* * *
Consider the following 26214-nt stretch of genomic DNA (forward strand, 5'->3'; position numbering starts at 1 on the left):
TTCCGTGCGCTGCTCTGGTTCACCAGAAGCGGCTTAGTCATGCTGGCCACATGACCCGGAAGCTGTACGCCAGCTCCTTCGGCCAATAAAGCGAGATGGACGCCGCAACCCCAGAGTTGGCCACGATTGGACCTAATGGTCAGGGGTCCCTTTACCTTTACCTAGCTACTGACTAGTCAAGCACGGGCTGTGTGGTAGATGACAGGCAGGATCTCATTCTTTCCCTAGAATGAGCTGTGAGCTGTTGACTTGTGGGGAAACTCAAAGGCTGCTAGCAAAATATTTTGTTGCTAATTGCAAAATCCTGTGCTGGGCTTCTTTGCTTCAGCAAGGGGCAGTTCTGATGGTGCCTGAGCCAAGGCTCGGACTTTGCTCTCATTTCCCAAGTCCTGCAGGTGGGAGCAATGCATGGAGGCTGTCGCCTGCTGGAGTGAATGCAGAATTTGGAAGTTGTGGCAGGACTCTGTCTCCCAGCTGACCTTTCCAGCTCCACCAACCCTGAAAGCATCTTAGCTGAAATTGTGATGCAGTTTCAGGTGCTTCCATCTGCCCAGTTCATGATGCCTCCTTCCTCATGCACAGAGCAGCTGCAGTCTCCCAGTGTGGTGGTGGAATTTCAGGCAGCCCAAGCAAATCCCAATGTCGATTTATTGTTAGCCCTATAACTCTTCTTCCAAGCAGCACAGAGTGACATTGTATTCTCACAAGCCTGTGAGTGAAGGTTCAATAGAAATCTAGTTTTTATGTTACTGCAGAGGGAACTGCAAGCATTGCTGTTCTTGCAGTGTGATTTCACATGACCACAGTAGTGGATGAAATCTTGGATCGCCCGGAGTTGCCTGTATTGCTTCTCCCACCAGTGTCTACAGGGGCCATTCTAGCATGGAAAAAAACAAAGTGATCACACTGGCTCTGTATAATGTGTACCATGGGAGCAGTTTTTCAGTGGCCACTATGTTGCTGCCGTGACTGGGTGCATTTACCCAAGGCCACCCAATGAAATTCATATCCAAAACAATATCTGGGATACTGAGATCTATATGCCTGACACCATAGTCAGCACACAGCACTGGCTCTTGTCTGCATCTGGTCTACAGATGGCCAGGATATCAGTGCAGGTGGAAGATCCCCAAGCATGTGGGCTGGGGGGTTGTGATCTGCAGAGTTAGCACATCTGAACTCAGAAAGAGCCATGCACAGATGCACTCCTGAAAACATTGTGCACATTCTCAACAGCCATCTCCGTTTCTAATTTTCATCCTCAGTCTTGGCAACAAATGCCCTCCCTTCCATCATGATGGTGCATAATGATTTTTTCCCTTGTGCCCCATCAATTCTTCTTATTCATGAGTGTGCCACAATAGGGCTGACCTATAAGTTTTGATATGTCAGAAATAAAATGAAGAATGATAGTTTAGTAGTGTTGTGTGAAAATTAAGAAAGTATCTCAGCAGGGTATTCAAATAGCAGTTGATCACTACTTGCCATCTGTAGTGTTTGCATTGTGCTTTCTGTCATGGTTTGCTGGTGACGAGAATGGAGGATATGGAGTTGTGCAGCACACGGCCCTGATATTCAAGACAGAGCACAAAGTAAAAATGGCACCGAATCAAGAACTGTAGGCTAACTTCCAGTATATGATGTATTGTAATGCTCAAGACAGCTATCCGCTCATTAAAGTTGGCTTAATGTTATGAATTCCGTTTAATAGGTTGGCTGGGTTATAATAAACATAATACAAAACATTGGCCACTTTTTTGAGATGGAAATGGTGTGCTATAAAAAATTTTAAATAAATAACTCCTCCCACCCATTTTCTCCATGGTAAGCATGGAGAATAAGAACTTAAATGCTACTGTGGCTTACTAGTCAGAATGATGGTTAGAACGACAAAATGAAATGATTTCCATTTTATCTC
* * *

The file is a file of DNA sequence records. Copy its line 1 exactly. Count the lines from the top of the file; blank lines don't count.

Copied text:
Consider the following 26214-nt stretch of genomic DNA (forward strand, 5'->3'; position numbering starts at 1 on the left):